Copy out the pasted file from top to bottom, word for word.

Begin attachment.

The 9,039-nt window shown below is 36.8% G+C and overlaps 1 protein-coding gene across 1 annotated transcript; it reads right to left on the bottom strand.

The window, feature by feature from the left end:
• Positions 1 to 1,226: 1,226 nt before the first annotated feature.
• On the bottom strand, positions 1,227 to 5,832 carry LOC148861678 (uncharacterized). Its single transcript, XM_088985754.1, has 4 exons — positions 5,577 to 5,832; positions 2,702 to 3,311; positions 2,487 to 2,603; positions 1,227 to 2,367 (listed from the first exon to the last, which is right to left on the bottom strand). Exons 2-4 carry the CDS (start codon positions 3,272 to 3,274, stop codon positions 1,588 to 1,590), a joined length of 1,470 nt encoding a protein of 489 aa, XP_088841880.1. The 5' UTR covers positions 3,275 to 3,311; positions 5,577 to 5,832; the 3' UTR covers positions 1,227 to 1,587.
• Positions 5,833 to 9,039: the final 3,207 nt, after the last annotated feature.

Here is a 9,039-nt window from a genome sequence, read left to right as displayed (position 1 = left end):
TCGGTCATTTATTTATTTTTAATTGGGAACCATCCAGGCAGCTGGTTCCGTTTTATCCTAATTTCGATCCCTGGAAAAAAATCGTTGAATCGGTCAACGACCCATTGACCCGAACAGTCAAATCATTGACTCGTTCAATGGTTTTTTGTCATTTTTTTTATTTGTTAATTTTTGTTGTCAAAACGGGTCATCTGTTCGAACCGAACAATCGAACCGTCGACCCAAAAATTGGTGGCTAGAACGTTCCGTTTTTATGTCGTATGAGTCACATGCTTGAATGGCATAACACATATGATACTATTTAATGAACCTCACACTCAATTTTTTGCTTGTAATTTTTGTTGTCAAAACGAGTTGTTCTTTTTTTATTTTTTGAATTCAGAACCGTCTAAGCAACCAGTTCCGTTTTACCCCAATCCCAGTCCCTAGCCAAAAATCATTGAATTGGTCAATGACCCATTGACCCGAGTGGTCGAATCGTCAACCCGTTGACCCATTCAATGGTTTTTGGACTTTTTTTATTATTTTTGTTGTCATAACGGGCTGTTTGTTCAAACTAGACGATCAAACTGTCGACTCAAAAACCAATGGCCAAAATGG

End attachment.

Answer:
The 9,039-nt window shown below is 36.8% G+C and overlaps 1 protein-coding gene across 1 annotated transcript; it reads right to left on the bottom strand.

The window, feature by feature from the left end:
• Positions 1 to 1,226: 1,226 nt before the first annotated feature.
• On the bottom strand, positions 1,227 to 5,832 carry LOC148861678 (uncharacterized). Its single transcript, XM_088985754.1, has 4 exons — positions 5,577 to 5,832; positions 2,702 to 3,311; positions 2,487 to 2,603; positions 1,227 to 2,367 (listed from the first exon to the last, which is right to left on the bottom strand). Exons 2-4 carry the CDS (start codon positions 3,272 to 3,274, stop codon positions 1,588 to 1,590), a joined length of 1,470 nt encoding a protein of 489 aa, XP_088841880.1. The 5' UTR covers positions 3,275 to 3,311; positions 5,577 to 5,832; the 3' UTR covers positions 1,227 to 1,587.
• Positions 5,833 to 9,039: the final 3,207 nt, after the last annotated feature.

Here is a 9,039-nt window from a genome sequence, read left to right as displayed (position 1 = left end):
TCGGTCATTTATTTATTTTTAATTGGGAACCATCCAGGCAGCTGGTTCCGTTTTATCCTAATTTCGATCCCTGGAAAAAAATCGTTGAATCGGTCAACGACCCATTGACCCGAACAGTCAAATCATTGACTCGTTCAATGGTTTTTTGTCATTTTTTTTATTTGTTAATTTTTGTTGTCAAAACGGGTCATCTGTTCGAACCGAACAATCGAACCGTCGACCCAAAAATTGGTGGCTAGAACGTTCCGTTTTTATGTCGTATGAGTCACATGCTTGAATGGCATAACACATATGATACTATTTAATGAACCTCACACTCAATTTTTTGCTTGTAATTTTTGTTGTCAAAACGAGTTGTTCTTTTTTTATTTTTTGAATTCAGAACCGTCTAAGCAACCAGTTCCGTTTTACCCCAATCCCAGTCCCTAGCCAAAAATCATTGAATTGGTCAATGACCCATTGACCCGAGTGGTCGAATCGTCAACCCGTTGACCCATTCAATGGTTTTTGGACTTTTTTTATTATTTTTGTTGTCATAACGGGCTGTTTGTTCAAACTAGACGATCAAACTGTCGACTCAAAAACCAATGGCCAAAATGG